Through uncertain, back-channel means, Deadspin got its hands on some financial documents running down the sundry incomes and expenditures of a number of Major League Baseball teams. And, Monday morning, they were posted online, in two parts:
Part 1: 2007 Pittsburgh Pirates, 2008 Pittsburgh Pirates, 2008 LAnaheim Angels, 2009 LAnaheim Angels, 2008 Florida Marlins, 2009 Florida Marlins, 2007 Tampa Bay Rays, 2008 Tampa Bay Rays
Part 2: 2007 Seattle Mariners, 2008 Seattle Mariners
Ordinarily, this sort of stuff wouldn't sound very interesting. But the information contained herein never sees the light of day, with teams generally exercising their right to keep it to themselves, so that changes the picture, as boring + secret = intrigue. Let's follow along with Maury Brown as he breaks down some of what we find!
We've got information covering two consecutive seasons for five teams, and of those teams, the Mariners come out on top in broadcasting revenue, pulling in four times more than the Marlins and five times more than the Rays. Interestingly, the Angels and Pirates are just about tied, suggesting that team success doesn't play a huge role, here.
I think everyone who's ever spent $15 on a beer and a shallow plate of nachos has figured that the teams must make a killing from the concession stands. Turns out that isn't really true. I mean, the money most definitely isn't negligible, but it's small relative to most everything else. The Angels did well, here, which you'd expect, since the Angels tend to pull in big crowds, and more people in the seats means more people buying snacks. The Marlins, however, get a double whammy - low attendance, and attendees who spend the least. The Marlins spent more on Jorge Cantu in 2009 than they earned from concessions.
Low-payroll teams earn money through revenue sharing, and some of the revenue sharing money goes towards player development, so of our five, we see the Marlins spending nearly twice as much as the Mariners and Angels on the system. Of the $60 million they spent on player development between 2008-2009, roughly $11.5 million went to player bonuses.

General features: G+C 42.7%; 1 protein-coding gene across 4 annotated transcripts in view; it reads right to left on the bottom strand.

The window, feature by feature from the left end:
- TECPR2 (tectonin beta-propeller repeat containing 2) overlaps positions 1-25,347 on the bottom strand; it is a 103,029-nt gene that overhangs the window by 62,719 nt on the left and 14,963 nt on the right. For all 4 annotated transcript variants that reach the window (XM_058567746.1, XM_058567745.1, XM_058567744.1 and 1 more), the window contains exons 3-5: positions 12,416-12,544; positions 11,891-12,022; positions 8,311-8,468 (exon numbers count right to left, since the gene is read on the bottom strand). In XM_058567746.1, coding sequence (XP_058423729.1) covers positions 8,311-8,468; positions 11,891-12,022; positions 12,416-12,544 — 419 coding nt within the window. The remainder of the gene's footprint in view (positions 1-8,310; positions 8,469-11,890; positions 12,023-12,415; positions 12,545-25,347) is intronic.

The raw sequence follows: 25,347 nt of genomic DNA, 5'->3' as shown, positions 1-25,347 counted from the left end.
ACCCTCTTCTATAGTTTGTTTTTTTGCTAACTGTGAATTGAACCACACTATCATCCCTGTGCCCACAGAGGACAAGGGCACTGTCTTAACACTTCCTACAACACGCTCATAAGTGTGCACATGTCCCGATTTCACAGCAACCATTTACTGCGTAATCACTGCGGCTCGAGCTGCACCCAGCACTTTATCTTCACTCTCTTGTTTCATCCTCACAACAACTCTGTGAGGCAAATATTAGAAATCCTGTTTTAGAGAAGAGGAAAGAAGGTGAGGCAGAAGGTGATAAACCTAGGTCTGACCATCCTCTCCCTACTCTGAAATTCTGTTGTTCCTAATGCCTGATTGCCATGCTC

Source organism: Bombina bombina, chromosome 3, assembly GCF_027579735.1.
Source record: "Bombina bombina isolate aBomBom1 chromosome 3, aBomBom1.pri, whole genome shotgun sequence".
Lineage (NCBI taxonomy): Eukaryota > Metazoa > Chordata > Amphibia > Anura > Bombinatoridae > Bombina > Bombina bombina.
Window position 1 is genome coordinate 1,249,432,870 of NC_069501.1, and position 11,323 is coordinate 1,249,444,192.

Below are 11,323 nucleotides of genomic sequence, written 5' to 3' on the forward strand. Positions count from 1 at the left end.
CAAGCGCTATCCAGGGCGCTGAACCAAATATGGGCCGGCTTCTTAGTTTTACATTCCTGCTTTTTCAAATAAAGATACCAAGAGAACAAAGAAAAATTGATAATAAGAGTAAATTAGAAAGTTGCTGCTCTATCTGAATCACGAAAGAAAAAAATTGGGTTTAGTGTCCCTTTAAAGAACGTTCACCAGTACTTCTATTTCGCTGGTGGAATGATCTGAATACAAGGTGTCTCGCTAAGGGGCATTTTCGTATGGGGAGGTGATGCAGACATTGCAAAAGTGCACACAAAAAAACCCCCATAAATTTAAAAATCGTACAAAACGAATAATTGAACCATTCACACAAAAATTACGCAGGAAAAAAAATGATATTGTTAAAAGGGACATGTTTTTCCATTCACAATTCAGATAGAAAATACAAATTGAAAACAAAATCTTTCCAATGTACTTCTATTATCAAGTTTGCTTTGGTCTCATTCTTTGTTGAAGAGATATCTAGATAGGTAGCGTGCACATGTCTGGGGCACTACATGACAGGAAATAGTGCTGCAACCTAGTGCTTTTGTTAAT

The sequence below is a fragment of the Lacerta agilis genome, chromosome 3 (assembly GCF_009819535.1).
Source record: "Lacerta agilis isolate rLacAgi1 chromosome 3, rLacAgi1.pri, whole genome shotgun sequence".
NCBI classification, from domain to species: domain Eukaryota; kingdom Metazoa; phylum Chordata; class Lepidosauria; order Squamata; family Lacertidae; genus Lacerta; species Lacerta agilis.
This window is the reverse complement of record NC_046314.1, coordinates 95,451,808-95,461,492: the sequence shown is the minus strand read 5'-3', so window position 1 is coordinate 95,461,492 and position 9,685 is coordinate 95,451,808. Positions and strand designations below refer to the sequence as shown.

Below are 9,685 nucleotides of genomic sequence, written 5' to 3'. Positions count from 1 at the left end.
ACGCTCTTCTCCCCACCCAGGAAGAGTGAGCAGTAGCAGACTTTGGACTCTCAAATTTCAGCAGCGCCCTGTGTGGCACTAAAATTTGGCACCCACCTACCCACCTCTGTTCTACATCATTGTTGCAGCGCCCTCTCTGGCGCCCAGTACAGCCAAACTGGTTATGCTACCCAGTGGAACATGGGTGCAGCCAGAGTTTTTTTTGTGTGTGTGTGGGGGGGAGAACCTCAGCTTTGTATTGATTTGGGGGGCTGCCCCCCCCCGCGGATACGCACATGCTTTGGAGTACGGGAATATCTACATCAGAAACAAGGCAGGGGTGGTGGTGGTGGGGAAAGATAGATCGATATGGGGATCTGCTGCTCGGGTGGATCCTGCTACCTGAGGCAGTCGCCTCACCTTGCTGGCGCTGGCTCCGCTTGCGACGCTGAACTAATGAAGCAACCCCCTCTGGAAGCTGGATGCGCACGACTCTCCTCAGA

The Angels and Mariners have been high-payroll teams, so they've been revenue sharing payors. The Rays, Marlins, and Pirates have been low-payroll teams, so they've been revenue sharing payees. The Marlins pulled in more than $90 million over the two years covered, while the Angels paid out more than $30 million.
And this is the big one. When fans show an interest in team finance, what they really care about is the bottom line. Organizations and owners are often accused of spending less than they can on the team so as to line their own pockets, and here, we get a window (albeit a limited one) into how things have actually gone. Results? Of the ten individual seasons covered by the documents, nine were profitable, with only the 2008 Mariners taking a loss. Seven of the ten seasons resulted in income in the ~$11 - 16 million range. The 2007 Rays came away nearly $22 million in the black. And, head and shoulders above the rest, we see the 2008 Marlins, at +$39 million. This figure should only fuel further speculation and accusations along the following lines:
It's interesting to see how these figures match up with those calculated by Forbes. Looking at the 2008 season numbers:
I'm not sure how Forbes comes up with their numbers, but you can see two notable discrepancies in there, as the Mariners and Rays came out well below what Forbes had reported.
Anyhoo, as with any release of previously unseen legal documents, there is a ton of stuff in here, and while we've hit on some of the big things, there's plenty more to digest. When you get a few minutes, or a few weeks, you might want to dive in and see what else you can find. Do you know how much the 2009 Florida Marlins spent on furniture and computer equipment? Because I do, now, and I assure you I'm a better person for it.